Created on July 10, 1865, the Wrocław Zoo has a long history of fame and unfortunate events. It quickly rose to fame and became world renowned since the year 1880. The Zoo was first closed in 1921 after an economic crisis in Europe, and while it reopened again in 1927 to a great fanfare with newer buildings and more animals, it was closed in 1945 in the aftermath of WWII with most of the animals killed and Zoo buildings destroyed.
It reopened for the third and final time in 1948 under the direction of Karol Łukaszewicz, and in 1957 the grounds on which the Zoo lies today were officially reclaimed from the city. The Wrocław Zoo was most known in Poland due to a weekly Sunday TV program called “With a Camera Among the Animals” that featured the former Zoo director Antoni Gućwinski and his wife with different animals every week. I remember watching the show as a kid, and felt proud that the entire country was watching something that was taped right here in Wrocław.
Directly across the street from the Zoo is the Centennial Hall. Built in 1913 it is also one of Poland’s UNESCO World Heritage Sites.
This past Sunday marked what could quite well be the last sunny Sunday of the Fall season. It was still cold, but sunny, and Karolina and I decided to visit the Zoo. My first visit in 16 years. The place has undergone extensive modification in the recent year or two. There are political wars going on between the current and the former Zoo directors, even criminal charges in a case of a bear kept in a cage not tall enough for it to stand on his hind paws. I won’t get into it, but it seems that a lot has changed for the better in this Zoo since the new administration took office.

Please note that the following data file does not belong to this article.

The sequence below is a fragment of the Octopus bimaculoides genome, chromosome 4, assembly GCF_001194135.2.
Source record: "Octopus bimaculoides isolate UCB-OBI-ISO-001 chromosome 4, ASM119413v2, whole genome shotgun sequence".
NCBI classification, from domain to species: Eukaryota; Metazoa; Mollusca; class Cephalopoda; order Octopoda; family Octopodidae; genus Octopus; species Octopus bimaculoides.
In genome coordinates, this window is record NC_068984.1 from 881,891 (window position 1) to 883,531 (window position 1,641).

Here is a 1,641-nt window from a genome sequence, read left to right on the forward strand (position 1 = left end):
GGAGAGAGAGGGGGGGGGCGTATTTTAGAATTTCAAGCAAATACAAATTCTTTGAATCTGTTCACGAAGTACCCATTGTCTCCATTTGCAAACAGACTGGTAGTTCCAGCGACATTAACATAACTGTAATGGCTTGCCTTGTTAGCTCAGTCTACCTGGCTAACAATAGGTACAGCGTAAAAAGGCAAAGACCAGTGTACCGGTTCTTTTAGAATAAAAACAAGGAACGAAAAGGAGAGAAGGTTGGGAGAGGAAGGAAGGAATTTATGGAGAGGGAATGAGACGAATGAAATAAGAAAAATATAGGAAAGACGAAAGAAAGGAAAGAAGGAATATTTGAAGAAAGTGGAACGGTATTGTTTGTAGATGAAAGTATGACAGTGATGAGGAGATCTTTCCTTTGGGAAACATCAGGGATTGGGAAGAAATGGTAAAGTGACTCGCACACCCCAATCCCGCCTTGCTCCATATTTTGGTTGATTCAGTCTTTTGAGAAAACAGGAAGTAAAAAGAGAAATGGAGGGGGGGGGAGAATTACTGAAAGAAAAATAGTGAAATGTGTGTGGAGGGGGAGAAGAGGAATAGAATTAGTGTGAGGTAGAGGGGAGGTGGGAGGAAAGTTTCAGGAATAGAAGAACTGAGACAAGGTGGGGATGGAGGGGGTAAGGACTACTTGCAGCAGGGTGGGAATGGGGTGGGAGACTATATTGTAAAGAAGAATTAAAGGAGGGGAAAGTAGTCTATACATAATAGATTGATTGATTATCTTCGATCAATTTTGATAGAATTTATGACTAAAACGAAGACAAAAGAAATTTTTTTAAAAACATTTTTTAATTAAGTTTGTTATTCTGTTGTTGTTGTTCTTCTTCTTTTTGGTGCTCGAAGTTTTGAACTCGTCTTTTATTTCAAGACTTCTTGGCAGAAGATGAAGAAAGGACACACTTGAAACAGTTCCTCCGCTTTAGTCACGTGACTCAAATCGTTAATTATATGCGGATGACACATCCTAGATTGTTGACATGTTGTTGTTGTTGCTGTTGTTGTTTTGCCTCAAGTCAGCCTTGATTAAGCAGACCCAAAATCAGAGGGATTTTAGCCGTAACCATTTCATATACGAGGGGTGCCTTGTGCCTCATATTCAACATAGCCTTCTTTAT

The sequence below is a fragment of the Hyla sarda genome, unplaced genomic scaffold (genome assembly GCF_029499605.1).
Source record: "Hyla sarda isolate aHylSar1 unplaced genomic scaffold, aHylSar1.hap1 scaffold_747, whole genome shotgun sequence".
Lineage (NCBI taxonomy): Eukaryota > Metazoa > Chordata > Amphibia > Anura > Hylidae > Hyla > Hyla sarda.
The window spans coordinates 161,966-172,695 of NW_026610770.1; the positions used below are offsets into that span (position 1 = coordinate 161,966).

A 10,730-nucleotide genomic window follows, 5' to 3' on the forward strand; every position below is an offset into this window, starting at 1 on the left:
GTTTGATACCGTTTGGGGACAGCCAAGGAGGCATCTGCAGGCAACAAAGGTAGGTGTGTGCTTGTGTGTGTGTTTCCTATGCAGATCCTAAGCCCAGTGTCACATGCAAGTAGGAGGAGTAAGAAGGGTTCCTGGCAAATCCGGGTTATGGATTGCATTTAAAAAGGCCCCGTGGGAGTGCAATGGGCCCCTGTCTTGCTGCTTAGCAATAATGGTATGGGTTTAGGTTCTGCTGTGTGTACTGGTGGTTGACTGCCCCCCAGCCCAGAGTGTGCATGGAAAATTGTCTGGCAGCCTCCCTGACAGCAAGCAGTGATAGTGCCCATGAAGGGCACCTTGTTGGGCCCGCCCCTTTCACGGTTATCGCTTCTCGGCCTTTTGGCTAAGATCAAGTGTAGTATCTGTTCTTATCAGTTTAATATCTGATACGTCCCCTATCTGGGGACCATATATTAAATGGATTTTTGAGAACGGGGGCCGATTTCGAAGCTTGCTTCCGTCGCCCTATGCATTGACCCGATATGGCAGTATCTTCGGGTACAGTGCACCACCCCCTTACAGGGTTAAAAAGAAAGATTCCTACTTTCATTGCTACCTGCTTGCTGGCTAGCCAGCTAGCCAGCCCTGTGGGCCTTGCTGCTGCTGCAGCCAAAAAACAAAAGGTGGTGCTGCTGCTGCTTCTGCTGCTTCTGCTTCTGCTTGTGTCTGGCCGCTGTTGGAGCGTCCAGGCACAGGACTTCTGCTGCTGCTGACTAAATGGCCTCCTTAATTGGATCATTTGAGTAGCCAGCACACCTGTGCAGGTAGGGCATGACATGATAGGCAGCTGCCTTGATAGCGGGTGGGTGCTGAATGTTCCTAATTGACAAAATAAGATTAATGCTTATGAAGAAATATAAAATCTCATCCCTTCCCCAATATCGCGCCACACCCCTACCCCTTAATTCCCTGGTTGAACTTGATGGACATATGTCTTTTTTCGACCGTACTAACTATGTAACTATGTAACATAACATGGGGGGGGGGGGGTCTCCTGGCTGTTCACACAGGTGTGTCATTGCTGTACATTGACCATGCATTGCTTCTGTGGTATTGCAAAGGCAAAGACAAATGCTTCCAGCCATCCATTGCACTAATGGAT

One of the most interesting things I saw was an enclosed monkey and sloth exhibit. Seeing smaller monkeys behind a glass was nothing new, but seeing them run around wild among people was cool. No bigger then a cat, they roamed around not minding the public, but some curious enough to come up for a photo. Sadly my camera couldn’t keep up with the dark conditions and fast monkeying around, with my lens only able to do f3.5, even at ISO 3200 it was hard to get a steady shot. But I did keep up with the sloth, kind off. It was really something else watching a big animal hanging a few feet above my head. I’ve never seen one period, but seeing one ‘walk’ right above me was great.
There was also a butterfly room with a butterfly incubator. While it looked a little freaky at first, we saw butterflies just a couple hours old leaving their cocoon. We almost missed the lions; as we walked up to their area it was already getting cold and the evening was quickly approaching, we took a couple of photos just before the lions were rounded up and taken away to spend the night in their enclosed cages. One of the recently opened attractions is the seal tank. It’s no ‘Sea World’, but it’s a nice addition to the park. It has a pretty cool window bay with the window actually caving inside the tank beyond the wall, giving you the feeling of being inside the water itself. The entrance cost is 25 zlotys, that’s about $8 bucks, and I would recommend seeing it but probably not until the spring of next year.
Below are a few photographs and a short movie I put together from the trip. I should add that about half of these photos were taken by Karolina.